The first days of school are very exciting, as everyone comes together to make sure that the academic year gets off to a great start.
You've probably heard of Larry the Cable Guy, but what about Glenn the Idea Guy? Glenn is nearly as funny as Larry. He also whips out more big ideas than Larry does one-liners. You're likely to hear more of Glenn in the future. He may be trying to run for governor.
Grady Memorial Hospital is a vital community asset used by residents throughout metropolitan Atlanta, a safety-net hospital for hundreds of thousands of uninsured Georgians that admits tens of thousands of patients a year. All this takes place on an annual budget of $700 million.
Hillary Clinton has led in almost every national poll among the Democratic presidential candidates, usually by double digits. She has turned in a solid, self-assured performance in the debates, has revved up an impressive organization and hasn't made a major mistake under the glare of a media that magnify everything she does.
By Nathan Tabor Columnist for the Conservative Voice An interesting story has come across the Associated Press wire, one that should give every taxpayer in America pause. President George W. Bush noted the $22 billion difference between the spending proposed by the White House and by Congressional Democrats is not, as House Speaker Nancy Pelosi maintains, a "very small difference." The president issued a line that should be tattooed on the foreheads of voters heading ...
Early in my career in the U.S. House, I trekked over to the Senate side one day to watch a debate between Hubert Humphrey and Barry Goldwater, two of the great ideological warriors of the era. I don't recall the issue, but I do remember the heat they generated as they went at each other hammer and tongs. They were knowledgeable, passionate, and deeply committed to their vastly different points of view.
By Victor Kamber President of Coalition Services for Carmen Group Inc. First it was "shock and awe." Saddam was toppled, but rampaging insurgents denied Iraqis the stable democratic government promised them. After months of furious fighting, experts agreed a military victory was unlikely, that there had to be a political solution. With much fanfare, Iraqis voted until their thumbs turned blue, and in a triumph of democracy elected a truly representative government of Shiites, Sunnis and Kurds. ...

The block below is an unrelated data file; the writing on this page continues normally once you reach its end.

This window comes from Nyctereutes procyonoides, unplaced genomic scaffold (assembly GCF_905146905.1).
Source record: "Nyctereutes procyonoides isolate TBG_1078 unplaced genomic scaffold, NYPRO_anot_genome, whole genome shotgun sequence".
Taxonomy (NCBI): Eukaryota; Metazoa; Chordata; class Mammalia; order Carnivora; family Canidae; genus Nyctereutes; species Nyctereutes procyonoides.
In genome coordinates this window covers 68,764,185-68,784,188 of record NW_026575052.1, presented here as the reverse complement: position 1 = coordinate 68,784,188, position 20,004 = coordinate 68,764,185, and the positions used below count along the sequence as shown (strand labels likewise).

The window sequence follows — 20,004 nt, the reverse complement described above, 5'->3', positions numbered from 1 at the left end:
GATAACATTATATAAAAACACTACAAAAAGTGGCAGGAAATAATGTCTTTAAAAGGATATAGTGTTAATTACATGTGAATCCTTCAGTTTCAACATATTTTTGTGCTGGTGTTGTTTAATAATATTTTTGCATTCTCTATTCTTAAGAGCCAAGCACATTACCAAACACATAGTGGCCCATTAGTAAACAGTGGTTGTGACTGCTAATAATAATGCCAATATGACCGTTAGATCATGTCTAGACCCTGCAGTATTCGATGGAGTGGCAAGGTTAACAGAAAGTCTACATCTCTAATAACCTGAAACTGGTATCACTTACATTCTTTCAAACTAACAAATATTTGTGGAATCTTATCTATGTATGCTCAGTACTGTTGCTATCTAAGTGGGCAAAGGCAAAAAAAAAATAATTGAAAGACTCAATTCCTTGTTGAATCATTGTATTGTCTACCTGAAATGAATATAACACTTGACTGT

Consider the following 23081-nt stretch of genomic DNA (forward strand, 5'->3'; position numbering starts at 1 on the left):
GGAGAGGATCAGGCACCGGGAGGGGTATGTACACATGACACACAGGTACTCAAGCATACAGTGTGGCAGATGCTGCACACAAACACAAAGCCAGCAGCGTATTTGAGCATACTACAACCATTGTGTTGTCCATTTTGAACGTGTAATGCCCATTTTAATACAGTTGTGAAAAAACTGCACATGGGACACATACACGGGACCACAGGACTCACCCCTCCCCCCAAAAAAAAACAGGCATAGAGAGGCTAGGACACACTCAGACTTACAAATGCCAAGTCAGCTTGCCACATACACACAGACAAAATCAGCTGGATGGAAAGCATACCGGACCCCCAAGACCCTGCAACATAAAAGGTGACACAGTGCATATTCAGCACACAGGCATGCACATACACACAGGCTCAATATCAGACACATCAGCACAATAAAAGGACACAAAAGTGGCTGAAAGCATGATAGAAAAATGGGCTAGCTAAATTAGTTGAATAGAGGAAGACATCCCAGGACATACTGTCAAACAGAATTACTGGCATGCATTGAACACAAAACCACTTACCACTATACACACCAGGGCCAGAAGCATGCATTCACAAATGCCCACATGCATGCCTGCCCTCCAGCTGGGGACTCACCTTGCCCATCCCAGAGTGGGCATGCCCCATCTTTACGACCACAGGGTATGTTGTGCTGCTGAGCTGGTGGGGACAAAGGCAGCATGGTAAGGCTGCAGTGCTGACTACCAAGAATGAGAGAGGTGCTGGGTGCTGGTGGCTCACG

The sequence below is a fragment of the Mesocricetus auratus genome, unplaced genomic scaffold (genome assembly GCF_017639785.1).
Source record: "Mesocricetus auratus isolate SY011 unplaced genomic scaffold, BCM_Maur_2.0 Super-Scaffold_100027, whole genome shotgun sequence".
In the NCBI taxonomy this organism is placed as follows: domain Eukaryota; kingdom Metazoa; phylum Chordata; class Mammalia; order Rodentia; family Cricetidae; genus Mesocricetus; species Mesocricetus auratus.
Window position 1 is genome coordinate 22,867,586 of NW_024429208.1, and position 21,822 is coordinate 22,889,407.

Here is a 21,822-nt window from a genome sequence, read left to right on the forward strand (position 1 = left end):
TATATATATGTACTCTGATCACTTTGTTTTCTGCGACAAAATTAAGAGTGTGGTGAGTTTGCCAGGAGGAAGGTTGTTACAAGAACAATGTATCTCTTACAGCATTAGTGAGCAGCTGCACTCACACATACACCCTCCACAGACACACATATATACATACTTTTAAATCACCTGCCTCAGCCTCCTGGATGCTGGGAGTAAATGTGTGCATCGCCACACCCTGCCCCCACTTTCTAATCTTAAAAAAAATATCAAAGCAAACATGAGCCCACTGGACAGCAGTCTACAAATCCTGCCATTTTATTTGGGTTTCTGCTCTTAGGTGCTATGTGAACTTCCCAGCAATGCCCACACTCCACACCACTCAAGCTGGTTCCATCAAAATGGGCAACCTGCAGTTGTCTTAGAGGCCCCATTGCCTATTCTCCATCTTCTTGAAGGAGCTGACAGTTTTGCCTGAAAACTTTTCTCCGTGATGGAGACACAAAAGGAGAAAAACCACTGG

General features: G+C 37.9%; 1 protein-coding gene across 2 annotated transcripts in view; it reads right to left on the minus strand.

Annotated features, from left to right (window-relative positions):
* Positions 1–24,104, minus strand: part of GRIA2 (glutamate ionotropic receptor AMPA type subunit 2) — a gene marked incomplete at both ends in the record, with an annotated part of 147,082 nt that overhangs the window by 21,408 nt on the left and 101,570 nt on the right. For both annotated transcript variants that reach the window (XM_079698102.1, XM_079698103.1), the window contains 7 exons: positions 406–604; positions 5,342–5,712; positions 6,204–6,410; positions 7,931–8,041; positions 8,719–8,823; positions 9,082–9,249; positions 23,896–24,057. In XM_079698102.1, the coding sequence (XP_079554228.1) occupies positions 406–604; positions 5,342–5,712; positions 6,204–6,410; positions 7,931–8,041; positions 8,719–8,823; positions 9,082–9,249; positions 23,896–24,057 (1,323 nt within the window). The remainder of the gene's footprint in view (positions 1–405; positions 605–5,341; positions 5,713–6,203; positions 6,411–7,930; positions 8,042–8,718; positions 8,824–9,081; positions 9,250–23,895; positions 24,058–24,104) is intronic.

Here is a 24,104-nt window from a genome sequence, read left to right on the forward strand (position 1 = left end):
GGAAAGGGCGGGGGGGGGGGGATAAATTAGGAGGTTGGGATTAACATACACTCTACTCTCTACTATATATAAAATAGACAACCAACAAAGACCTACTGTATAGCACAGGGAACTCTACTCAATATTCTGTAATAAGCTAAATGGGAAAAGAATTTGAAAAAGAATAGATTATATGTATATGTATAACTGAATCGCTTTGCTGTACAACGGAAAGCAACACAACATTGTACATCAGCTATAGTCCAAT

By Harley Grove Interim superinteendent, Liberty County School System The Liberty County School System is dedicated to providing a quality education to all of the students enrolled in our schools. The schools and system are also held accountable for the progress made each year in student achievement. This progress is reported annually as the Adequate Yearly Progress report and is made available on the public domain of the Georgia Department of Education's Web site. To ...
"This is about green - not black and white. It's about money." So says the voice in the wilderness, the voice of the dinosaur. This is A. D. "Pete" Correll talking, a guy who should have been sitting at Robert W. Woodruff's right hand back in the 1950s and '60s. Coca-Cola genius Woodruff is long gone. Correll, chairman emeritus of Georgia Pacific, is still plugging away. He is co-chair of the Atlanta Chamber of Commerce ...
If you see something, hire a lawyer. Then, perhaps, you can say something. That would be the new mantra for passenger vigilance - replacing the ubiquitous "If you see something, say something" - if Democrats get their way in Congress. They oppose an amendment to the homeland-security bill sponsored by Rep. Peter King, R.-N.Y., that would protect anyone from civil lawsuits who, in good faith, offers a tip about suspicious activity on mass transit. The ...